3. Never let the muzzle sweep anything you are not willing to destroy. In the real world, this is very difficult if not impossible to do, nor is it necessarily desirable. Sometimes you have to point your weapon at someone until you’ve determined if they are a threat or not. If they are, get to work, if they are not, stop pointing your weapon at them.

4. Be aware of your target, its fore and background and what is surrounding it. In a fight, there is going to be screaming non combatants running frantically in all of those areas. Understand the environment you are fighting in and adjust your position in relation to your target to ensure you’ve got the cleanest background you can get and don’t miss.

As you can see there is a great deal of ambiguity in those rules, just like a gunfight. They are a good system, and if you were to break one of them while maintaining the integrity of the others, you will be ok should something bad occur. Break more that one, and all bets are off. We had a couple of absolute no go’s that would send you packing from the assault teams if you broke them. Number One was do not muzzle a teammate. You muzzle should never come closer to a teammate than 1 meter. You generally have about a 15 degree spread off the muzzle to work with, depending on the environment. Muzzling a teammate was a quick trip to the job fair if you did it. Number Two was disengaging the safety without a target or sight picture. It was ( and probably still is ) common for new guys to try and shortcut the system to keep up with veteran assaulters by disengaging the safety when entering the room for the perceived speed advantage of doing so. This one you may survive the first time someone caught you, depending of whether or not they thought you were salvageable. There would be some painful and humiliating punishment to remind you of your failure to reinforce that this is not acceptable. Do it again and you were looking for a new job.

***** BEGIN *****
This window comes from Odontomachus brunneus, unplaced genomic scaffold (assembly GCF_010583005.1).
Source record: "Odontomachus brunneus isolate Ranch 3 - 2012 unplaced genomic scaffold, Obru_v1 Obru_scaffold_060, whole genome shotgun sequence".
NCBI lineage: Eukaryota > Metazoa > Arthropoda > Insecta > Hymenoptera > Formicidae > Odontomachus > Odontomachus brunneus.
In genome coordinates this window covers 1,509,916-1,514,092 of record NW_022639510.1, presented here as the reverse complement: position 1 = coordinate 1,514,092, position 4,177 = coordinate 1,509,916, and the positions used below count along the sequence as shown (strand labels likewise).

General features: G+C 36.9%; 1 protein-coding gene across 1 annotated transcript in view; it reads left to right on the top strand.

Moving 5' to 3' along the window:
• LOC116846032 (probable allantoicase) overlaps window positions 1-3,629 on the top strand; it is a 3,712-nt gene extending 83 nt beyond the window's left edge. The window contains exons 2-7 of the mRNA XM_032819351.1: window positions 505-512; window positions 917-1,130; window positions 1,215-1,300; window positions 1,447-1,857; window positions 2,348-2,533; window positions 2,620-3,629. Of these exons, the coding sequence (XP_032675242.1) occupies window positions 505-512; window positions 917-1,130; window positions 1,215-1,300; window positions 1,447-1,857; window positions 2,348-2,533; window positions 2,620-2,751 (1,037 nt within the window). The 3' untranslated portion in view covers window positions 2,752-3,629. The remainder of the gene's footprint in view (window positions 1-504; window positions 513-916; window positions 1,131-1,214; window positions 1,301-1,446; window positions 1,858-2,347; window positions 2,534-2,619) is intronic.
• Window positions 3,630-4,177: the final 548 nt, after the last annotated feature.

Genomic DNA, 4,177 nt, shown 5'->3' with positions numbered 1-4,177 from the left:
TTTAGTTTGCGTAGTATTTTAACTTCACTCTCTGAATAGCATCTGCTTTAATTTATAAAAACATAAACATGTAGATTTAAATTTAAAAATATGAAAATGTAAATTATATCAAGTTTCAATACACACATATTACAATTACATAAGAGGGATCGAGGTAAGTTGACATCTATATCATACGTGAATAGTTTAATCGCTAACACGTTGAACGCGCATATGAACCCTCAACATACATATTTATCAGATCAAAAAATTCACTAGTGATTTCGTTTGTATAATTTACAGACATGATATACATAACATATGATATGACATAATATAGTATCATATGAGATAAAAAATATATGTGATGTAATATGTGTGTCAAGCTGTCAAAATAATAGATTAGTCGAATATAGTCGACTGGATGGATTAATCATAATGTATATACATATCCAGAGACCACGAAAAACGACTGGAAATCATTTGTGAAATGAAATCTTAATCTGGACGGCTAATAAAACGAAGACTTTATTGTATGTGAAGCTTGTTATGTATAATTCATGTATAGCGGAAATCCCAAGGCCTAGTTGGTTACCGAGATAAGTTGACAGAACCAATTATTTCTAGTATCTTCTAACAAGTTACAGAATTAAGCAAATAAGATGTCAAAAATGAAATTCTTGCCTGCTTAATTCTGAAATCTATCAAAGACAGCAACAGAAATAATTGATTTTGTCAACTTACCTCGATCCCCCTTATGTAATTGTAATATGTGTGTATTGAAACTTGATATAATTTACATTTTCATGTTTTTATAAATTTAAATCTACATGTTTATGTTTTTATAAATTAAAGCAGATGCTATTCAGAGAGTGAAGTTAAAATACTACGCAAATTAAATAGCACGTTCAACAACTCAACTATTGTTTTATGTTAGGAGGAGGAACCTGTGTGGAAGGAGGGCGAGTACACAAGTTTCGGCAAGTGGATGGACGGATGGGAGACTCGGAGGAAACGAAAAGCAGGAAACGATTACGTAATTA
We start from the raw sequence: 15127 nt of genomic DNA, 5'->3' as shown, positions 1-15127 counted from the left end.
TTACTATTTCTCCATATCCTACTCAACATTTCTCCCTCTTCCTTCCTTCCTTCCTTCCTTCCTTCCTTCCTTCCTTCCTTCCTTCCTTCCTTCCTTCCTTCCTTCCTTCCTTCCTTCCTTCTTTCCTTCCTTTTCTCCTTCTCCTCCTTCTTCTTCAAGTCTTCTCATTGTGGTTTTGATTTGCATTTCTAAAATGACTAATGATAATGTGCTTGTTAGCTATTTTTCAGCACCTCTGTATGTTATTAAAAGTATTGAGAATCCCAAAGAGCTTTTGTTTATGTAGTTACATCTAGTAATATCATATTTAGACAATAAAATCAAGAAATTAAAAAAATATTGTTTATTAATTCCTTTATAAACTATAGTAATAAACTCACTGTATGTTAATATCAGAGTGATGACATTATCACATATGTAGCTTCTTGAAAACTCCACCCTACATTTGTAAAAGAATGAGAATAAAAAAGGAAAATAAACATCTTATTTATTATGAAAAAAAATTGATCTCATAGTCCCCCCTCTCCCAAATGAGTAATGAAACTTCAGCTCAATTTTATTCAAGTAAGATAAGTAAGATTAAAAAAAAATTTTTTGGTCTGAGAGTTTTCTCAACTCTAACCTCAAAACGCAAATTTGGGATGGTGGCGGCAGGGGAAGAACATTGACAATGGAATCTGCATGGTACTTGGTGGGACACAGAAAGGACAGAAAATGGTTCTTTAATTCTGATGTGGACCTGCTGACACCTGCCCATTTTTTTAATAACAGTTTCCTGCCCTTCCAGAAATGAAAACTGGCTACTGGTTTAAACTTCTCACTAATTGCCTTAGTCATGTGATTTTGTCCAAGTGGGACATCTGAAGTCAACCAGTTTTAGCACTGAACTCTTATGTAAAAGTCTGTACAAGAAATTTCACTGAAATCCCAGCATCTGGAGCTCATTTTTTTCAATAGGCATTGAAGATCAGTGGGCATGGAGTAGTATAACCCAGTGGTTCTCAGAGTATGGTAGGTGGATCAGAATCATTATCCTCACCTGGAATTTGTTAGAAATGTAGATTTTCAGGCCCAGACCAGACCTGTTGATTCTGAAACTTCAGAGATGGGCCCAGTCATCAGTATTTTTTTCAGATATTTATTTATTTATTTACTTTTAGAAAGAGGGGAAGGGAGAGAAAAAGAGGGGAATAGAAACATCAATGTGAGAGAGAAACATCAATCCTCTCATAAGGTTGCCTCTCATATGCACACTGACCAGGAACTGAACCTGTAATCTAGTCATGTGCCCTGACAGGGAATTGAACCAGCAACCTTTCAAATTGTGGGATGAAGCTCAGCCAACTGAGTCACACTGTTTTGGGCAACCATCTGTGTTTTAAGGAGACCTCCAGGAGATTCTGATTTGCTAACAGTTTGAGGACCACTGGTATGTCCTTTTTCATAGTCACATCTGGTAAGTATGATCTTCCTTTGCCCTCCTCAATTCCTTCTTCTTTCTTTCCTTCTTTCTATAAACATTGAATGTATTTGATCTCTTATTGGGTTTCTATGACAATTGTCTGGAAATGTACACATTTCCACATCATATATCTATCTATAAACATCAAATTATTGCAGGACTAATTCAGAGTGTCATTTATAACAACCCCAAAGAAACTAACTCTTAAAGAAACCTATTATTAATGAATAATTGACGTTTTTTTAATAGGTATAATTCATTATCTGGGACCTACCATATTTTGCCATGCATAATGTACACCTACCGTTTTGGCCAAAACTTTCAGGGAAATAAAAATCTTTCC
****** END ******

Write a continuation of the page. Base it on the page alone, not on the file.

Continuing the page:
CQB is a thinking mans game, much more like chess than checkers. In addition to the safety rules ( always in effect, you have to fit them to the environment you are working in ), there is the structure, your teammates, non combatants, potential IED threats, victims, enemy combatants, and a thousand other things. You need to internalize the safety rules ( or principles really, because that’s what they really are ) and understand how to apply them and when. Put in the work to do it right, spend the time thinking about the principles and what they are designed for. Avoid the commercialized version of “Big Boy Rules”, it usually means something with little to no training value with a severe penalty for failure. Big Boy Rules simply means you understand the application of the safety principles and are ready to bring your best game to the show, while understanding the penalty for failure……..

On the Trigger Reset

By ninpo_student from The Ready Line and Deus Ex Machina

The problem isn’t trigger reset as much as how it’s taught. Done properly, the end goal is the trigger resets under recoil, allowing you to pick up the sighting system and press off the next round as soon as the sights settle to an acceptable picture. We as an industry in general do a piss poor job teaching that, same with the draw stroke. Both, the way they are taught, are done so the student learns the proper motions in the proper order. We fail to explain to them that the end goal ( for trigger reset ) is to reset the trigger as the slide cycles so the followup shot ( if necessary ) can be taken immediately, without the extra step of resetting the trigger prior.